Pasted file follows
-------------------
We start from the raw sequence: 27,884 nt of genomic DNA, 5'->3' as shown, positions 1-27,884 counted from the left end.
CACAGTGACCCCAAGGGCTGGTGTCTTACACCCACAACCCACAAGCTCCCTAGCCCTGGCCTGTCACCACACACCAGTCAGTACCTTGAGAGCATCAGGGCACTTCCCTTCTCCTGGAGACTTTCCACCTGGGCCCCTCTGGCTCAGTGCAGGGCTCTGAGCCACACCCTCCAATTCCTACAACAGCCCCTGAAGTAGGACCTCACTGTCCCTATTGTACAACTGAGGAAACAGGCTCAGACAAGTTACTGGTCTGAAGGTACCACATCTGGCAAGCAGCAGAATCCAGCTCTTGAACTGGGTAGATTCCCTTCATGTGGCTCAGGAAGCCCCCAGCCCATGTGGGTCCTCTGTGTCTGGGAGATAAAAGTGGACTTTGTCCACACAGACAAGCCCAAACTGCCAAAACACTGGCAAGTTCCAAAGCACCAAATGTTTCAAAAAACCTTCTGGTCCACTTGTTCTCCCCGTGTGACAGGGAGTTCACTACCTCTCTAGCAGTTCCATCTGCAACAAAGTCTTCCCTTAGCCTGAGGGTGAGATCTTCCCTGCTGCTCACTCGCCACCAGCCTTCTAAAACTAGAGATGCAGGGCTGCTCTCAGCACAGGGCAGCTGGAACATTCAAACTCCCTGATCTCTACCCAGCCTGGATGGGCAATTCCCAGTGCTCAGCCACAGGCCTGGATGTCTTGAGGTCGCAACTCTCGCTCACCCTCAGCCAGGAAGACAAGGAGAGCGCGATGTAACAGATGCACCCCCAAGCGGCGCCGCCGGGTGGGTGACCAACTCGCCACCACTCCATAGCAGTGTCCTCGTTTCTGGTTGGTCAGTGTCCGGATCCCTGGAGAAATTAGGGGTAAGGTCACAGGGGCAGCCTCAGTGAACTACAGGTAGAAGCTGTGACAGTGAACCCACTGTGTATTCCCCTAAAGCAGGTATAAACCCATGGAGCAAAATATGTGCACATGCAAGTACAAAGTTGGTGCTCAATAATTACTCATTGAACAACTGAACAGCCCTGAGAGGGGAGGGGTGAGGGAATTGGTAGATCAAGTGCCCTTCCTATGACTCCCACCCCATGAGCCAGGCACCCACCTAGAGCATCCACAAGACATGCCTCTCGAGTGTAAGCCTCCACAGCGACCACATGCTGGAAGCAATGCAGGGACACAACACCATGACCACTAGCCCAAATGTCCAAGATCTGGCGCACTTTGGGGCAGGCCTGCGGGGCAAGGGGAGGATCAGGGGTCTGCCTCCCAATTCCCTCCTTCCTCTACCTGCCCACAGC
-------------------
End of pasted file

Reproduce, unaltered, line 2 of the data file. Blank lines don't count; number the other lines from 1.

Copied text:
CACAGTGACCCCAAGGGCTGGTGTCTTACACCCACAACCCACAAGCTCCCTAGCCCTGGCCTGTCACCACACACCAGTCAGTACCTTGAGAGCATCAGGGCACTTCCCTTCTCCTGGAGACTTTCCACCTGGGCCCCTCTGGCTCAGTGCAGGGCTCTGAGCCACACCCTCCAATTCCTACAACAGCCCCTGAAGTAGGACCTCACTGTCCCTATTGTACAACTGAGGAAACAGGCTCAGACAAGTTACTGGTCTGAAGGTACCACATCTGGCAAGCAGCAGAATCCAGCTCTTGAACTGGGTAGATTCCCTTCATGTGGCTCAGGAAGCCCCCAGCCCATGTGGGTCCTCTGTGTCTGGGAGATAAAAGTGGACTTTGTCCACACAGACAAGCCCAAACTGCCAAAACACTGGCAAGTTCCAAAGCACCAAATGTTTCAAAAAACCTTCTGGTCCACTTGTTCTCCCCGTGTGACAGGGAGTTCACTACCTCTCTAGCAGTTCCATCTGCAACAAAGTCTTCCCTTAGCCTGAGGGTGAGATCTTCCCTGCTGCTCACTCGCCACCAGCCTTCTAAAACTAGAGATGCAGGGCTGCTCTCAGCACAGGGCAGCTGGAACATTCAAACTCCCTGATCTCTACCCAGCCTGGATGGGCAATTCCCAGTGCTCAGCCACAGGCCTGGATGTCTTGAGGTCGCAACTCTCGCTCACCCTCAGCCAGGAAGACAAGGAGAGCGCGATGTAACAGATGCACCCCCAAGCGGCGCCGCCGGGTGGGTGACCAACTCGCCACCACTCCATAGCAGTGTCCTCGTTTCTGGTTGGTCAGTGTCCGGATCCCTGGAGAAATTAGGGGTAAGGTCACAGGGGCAGCCTCAGTGAACTACAGGTAGAAGCTGTGACAGTGAACCCACTGTGTATTCCCCTAAAGCAGGTATAAACCCATGGAGCAAAATATGTGCACATGCAAGTACAAAGTTGGTGCTCAATAATTACTCATTGAACAACTGAACAGCCCTGAGAGGGGAGGGGTGAGGGAATTGGTAGATCAAGTGCCCTTCCTATGACTCCCACCCCATGAGCCAGGCACCCACCTAGAGCATCCACAAGACATGCCTCTCGAGTGTAAGCCTCCACAGCGACCACATGCTGGAAGCAATGCAGGGACACAACACCATGACCACTAGCCCAAATGTCCAAGATCTGGCGCACTTTGGGGCAGGCCTGCGGGGCAAGGGGAGGATCAGGGGTCTGCCTCCCAATTCCCTCCTTCCTCTACCTGCCCACAGC